After a series of Instagram leaks, Ferrari has now officially pulled the cover off the Monza SP1 and SP2.
As initially reported, both the SP1 and SP2 make use of the Ferrari 812 Superfast platform and engine. This means a throaty 6.5-liter V12 under the bonnet. However, unlike the 812’s 789hp, both the SP1 and SP2 get a boost up to 810 ponies.
This also makes them the most powerful road-going Ferraris around.
According to Ferrari, this puts the 0-62mph time 2.9 seconds and 0-124mph at 7.9 seconds. Top speed will hit somewhere around 186mph as well — or as fast as the driver dares.
The acceleration numbers are similar to the 812. Initially, we figured the SP1 and SP2 to be quicker than their full framed cousin. Unfortunately, shedding body panels didn’t change the weight that much between the cars.
The SP1 weighs in at 3,300lb while the SP2 tips the scales at 3,350lb. This is only slightly lighter than the 3,362lbs of the 812.
The lower top speed is expected though. With such a dramatic change to the body, the aero is significantly changed as well.
But when you have two cars that look like that, do you really care about aero? Probably not.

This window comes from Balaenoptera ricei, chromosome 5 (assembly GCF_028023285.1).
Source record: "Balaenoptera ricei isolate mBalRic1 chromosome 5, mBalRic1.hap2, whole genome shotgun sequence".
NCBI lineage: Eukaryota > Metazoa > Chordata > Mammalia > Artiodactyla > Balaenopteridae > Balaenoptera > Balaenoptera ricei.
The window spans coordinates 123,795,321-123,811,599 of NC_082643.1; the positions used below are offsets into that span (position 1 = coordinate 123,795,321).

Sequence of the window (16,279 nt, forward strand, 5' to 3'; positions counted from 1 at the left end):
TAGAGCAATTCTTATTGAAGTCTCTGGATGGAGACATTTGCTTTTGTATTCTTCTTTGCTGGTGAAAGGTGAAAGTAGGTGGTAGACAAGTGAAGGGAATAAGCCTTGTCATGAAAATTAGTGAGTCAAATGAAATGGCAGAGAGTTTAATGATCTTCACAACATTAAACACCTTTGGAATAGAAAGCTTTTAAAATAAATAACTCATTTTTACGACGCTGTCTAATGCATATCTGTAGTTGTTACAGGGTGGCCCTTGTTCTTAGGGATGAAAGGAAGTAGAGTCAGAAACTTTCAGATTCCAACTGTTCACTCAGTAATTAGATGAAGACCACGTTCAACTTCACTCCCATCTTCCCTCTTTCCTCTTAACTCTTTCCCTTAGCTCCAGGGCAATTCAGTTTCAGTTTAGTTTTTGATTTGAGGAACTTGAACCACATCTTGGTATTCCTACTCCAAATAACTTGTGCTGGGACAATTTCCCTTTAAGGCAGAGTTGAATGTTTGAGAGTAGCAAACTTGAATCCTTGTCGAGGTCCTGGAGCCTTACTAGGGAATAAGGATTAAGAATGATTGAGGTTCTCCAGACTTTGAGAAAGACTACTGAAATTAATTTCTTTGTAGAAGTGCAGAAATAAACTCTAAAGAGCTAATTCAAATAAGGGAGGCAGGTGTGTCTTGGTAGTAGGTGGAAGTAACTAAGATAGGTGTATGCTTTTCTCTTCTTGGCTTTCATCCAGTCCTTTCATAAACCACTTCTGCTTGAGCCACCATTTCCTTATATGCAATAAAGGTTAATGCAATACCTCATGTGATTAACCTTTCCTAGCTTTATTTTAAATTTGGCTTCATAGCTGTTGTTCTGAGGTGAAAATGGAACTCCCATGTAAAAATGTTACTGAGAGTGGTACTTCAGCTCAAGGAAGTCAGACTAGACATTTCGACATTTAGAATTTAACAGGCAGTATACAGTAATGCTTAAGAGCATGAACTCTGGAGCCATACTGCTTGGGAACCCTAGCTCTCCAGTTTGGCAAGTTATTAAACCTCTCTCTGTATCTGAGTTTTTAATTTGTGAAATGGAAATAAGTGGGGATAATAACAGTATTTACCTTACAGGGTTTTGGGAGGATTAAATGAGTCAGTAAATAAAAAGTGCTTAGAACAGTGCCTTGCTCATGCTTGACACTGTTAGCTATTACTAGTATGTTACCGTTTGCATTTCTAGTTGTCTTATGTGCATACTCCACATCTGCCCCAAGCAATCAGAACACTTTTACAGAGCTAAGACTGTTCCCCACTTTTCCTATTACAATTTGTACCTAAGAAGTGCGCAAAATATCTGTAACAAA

Ferrari says both cars harken back the era of its Barchetta racers. These are cars like the 166 MM and the Monzas of the 1950s.
Given the way the SP1 and the SP2 look, we think Ferrari nailed it. It’s a fantastic example of turning a retro style to work with a modern design.
Thankfully, it looks like Ferrari will give us more cars that look like this too. The SP1 and SP2 are the beginning of a line of cars that sport the Icona moniker.
Meaning “icon” in English, our guess is that Ferrari will continue to look into its past for inspiration. This is something we are very okay with considering how modern Ferraris can look a bit fussy. The cool, classy shapes of the past are where the company really shines.
In addition to the cars, Ferrari also rolled out a new line of classic gentlemen driver apparel to go with the cars. These include items that also harken back to the past with driving overalls, gloves, scarfs, and helmets.
Ferrari didn’t give exact numbers on how many SP1 and SP2 cars it will make. The only indication is fewer than 500, all of which are already sold.
As for the price? Something in the seven-figure range is likely, probably well in excess of $1 million.
If you want to catch the cars for yourself, both will be on display at the upcoming Paris Motor Show.